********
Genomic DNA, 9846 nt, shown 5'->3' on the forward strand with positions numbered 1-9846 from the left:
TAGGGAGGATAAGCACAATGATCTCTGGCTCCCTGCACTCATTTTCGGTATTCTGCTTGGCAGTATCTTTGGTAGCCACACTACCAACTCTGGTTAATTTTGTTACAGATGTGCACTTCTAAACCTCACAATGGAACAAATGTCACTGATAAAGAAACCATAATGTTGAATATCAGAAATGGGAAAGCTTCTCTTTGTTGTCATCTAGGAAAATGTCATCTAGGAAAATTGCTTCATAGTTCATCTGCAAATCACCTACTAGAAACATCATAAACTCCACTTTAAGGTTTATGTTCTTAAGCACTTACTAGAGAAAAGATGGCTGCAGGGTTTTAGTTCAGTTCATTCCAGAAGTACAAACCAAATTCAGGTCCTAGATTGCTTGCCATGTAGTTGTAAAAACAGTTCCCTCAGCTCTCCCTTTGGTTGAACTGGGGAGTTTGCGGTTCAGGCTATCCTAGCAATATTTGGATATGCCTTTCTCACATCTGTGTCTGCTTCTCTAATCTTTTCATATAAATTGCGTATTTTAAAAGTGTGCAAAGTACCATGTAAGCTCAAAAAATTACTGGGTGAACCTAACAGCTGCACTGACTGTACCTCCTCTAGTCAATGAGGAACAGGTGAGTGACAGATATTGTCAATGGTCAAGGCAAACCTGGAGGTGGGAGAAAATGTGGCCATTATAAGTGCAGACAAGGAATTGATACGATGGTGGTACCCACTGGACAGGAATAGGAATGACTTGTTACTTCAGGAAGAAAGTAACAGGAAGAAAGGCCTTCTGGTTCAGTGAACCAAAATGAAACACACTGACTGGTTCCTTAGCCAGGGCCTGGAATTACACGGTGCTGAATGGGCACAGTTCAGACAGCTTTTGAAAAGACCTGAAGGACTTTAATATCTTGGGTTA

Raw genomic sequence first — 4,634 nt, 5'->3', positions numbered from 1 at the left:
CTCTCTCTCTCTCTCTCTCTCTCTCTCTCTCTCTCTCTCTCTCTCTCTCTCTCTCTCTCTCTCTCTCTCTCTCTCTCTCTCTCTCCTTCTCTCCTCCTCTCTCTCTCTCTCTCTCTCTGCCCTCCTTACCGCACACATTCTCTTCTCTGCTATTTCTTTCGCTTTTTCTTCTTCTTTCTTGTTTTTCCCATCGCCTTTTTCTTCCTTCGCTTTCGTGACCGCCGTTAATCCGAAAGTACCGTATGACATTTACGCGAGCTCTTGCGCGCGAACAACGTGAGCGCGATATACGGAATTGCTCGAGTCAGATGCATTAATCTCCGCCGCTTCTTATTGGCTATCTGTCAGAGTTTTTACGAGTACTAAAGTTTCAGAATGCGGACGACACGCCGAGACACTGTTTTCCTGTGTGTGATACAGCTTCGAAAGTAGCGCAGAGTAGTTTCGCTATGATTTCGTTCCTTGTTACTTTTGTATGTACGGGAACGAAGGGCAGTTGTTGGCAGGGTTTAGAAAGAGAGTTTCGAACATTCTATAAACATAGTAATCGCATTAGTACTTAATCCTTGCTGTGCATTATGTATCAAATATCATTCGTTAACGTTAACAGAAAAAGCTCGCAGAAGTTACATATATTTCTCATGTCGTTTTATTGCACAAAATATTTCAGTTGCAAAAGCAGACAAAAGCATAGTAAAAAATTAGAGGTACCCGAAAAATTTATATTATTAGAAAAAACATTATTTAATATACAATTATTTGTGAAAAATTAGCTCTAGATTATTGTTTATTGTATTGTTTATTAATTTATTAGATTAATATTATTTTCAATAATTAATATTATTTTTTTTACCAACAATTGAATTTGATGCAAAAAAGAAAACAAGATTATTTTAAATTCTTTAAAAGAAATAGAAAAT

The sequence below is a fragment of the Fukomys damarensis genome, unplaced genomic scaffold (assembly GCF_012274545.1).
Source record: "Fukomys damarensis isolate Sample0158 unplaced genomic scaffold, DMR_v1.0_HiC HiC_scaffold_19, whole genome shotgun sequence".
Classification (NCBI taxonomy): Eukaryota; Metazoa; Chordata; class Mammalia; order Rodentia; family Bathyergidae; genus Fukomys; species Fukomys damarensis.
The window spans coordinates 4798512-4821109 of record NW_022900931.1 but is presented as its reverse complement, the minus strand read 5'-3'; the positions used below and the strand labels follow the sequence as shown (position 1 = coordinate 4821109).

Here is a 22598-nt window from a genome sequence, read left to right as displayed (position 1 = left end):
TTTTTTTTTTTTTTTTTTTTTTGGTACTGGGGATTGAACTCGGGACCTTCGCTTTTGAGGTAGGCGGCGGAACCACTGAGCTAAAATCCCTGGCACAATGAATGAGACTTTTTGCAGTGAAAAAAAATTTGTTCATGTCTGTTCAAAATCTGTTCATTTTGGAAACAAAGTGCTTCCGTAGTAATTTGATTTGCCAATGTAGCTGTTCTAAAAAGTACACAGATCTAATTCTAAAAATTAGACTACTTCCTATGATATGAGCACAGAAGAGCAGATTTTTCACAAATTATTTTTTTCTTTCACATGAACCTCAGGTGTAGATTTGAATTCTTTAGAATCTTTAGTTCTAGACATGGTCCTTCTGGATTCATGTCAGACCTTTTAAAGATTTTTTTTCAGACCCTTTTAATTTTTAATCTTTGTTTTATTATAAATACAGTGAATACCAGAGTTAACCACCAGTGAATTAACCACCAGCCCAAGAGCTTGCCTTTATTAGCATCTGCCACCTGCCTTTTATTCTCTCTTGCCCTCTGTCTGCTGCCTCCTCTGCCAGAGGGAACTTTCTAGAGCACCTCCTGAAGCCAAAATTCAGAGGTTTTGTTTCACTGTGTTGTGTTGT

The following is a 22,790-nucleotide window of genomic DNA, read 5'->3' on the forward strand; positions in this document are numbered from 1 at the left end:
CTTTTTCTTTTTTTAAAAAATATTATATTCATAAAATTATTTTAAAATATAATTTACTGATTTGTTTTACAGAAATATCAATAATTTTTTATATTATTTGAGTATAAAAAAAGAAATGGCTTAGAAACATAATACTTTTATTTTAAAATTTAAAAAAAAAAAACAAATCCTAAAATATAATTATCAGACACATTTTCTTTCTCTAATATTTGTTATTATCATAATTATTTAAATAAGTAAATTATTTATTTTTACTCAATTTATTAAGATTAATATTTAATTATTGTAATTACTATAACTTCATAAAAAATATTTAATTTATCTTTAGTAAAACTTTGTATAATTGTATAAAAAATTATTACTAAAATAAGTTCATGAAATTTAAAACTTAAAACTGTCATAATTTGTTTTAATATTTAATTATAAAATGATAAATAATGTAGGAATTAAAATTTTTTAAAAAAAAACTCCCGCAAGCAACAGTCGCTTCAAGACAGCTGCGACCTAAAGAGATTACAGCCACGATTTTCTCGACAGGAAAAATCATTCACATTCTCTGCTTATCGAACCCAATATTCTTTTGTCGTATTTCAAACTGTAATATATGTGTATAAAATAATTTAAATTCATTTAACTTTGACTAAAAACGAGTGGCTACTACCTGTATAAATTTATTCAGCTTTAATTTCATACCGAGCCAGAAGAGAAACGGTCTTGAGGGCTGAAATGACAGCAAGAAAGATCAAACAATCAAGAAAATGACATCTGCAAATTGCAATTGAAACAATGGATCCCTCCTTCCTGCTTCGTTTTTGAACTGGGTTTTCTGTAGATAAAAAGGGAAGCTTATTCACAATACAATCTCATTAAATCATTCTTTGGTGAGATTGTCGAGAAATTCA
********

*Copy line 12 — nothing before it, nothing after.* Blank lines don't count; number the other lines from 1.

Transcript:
CTTTTTCTTTTTTTAAAAAATATTATATTCATAAAATTATTTTAAAATATAATTTACTGATTTGTTTTACAGAAATATCAATAATTTTTTATATTATTTGAGTATAAAAAAAGAAATGGCTTAGAAACATAATACTTTTATTTTAAAATTTAAAAAAAAAAAACAAATCCTAAAATATAATTATCAGACACATTTTCTTTCTCTAATATTTGTTATTATCATAATTATTTAAATAAGTAAATTATTTATTTTTACTCAATTTATTAAGATTAATATTTAATTATTGTAATTACTATAACTTCATAAAAAATATTTAATTTATCTTTAGTAAAACTTTGTATAATTGTATAAAAAATTATTACTAAAATAAGTTCATGAAATTTAAAACTTAAAACTGTCATAATTTGTTTTAATATTTAATTATAAAATGATAAATAATGTAGGAATTAAAATTTTTTAAAAAAAAACTCCCGCAAGCAACAGTCGCTTCAAGACAGCTGCGACCTAAAGAGATTACAGCCACGATTTTCTCGACAGGAAAAATCATTCACATTCTCTGCTTATCGAACCCAATATTCTTTTGTCGTATTTCAAACTGTAATATATGTGTATAAAATAATTTAAATTCATTTAACTTTGACTAAAAACGAGTGGCTACTACCTGTATAAATTTATTCAGCTTTAATTTCATACCGAGCCAGAAGAGAAACGGTCTTGAGGGCTGAAATGACAGCAAGAAAGATCAAACAATCAAGAAAATGACATCTGCAAATTGCAATTGAAACAATGGATCCCTCCTTCCTGCTTCGTTTTTGAACTGGGTTTTCTGTAGATAAAAAGGGAAGCTTATTCACAATACAATCTCATTAAATCATTCTTTGGTGAGATTGTCGAGAAATTCA